Ancient Cave Painters Starved Themselves of Oxygen to Hallucinate
Did pre-historic man communicate with non-human entities? An exciting new archeological study may have just found an answer.
Caves have always been a source of fascination, as have the paintings drawn in them by the earliest humans. There’s been much debate among archeologists over the meaning of the paintings as well as why so many were made in the deepest, hard-to-reach parts of the caves.
A team from Tel Aviv University set out in search of the answer.
Archeologist Ron Barkai led the study which focused on caves painted in Spain and France some 40,000 years ago.
“We were wondering about human relationships with caves. Caves are not only shelters from the elements. We believe that caves had much more deeper meanings for early humans. And the riddle why people entered deep, dark caves was always on the table. “Barkai said.
“And then we came to realize that the use of torches must have reduced the level of oxygen inside the caves, which brings a well-known phenomenon which is called hypoxia. And one of the consequences of hypoxia is an altered state of consciousness,” he said.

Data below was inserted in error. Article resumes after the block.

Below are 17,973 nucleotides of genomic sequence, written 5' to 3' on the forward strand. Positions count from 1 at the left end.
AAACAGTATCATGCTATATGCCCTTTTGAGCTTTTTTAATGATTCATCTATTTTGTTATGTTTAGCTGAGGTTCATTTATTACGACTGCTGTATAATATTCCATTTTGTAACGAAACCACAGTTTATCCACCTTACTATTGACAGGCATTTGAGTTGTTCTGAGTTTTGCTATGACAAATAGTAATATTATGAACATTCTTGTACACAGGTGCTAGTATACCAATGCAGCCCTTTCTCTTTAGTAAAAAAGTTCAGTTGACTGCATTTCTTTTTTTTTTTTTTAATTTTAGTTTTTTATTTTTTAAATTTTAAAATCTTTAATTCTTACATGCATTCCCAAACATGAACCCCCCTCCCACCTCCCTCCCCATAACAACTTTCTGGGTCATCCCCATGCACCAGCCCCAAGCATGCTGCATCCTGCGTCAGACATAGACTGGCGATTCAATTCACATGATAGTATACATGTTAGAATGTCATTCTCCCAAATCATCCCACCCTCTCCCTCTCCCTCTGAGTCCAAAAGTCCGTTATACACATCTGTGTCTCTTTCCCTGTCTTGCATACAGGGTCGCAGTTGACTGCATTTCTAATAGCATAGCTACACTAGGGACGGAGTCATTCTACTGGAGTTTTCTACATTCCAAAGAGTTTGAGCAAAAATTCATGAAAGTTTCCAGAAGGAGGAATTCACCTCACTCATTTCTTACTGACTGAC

This Conspiracy Claims the Smithsonian Destroys Giant Skeletons
Around the turn of the 20th century, The New York Times, London Globe, and Scientific American published articles purporting the discovery of gigantic human skeletons, concluding that the remains were sent to the Smithsonian for further study. But the fact that this evidence was never again seen or reported, continues to elicit questions of whether the Smithsonian destroys giant skeletons in order to cover up an inconvenient anomaly in the archeological narrative we’ve been told.
The question has been heatedly debated over the past century or more, with researchers finding what appears to be corroborating evidence, while skeptics say the bones were simply those of massive prehistoric animals, reclassified by the Smithsonian and displayed in museums to this day.
And while physical evidence remains tenuous, there is a seemingly endless trail of written and anecdotal suggestion that a larger race of humans once walked the Earth.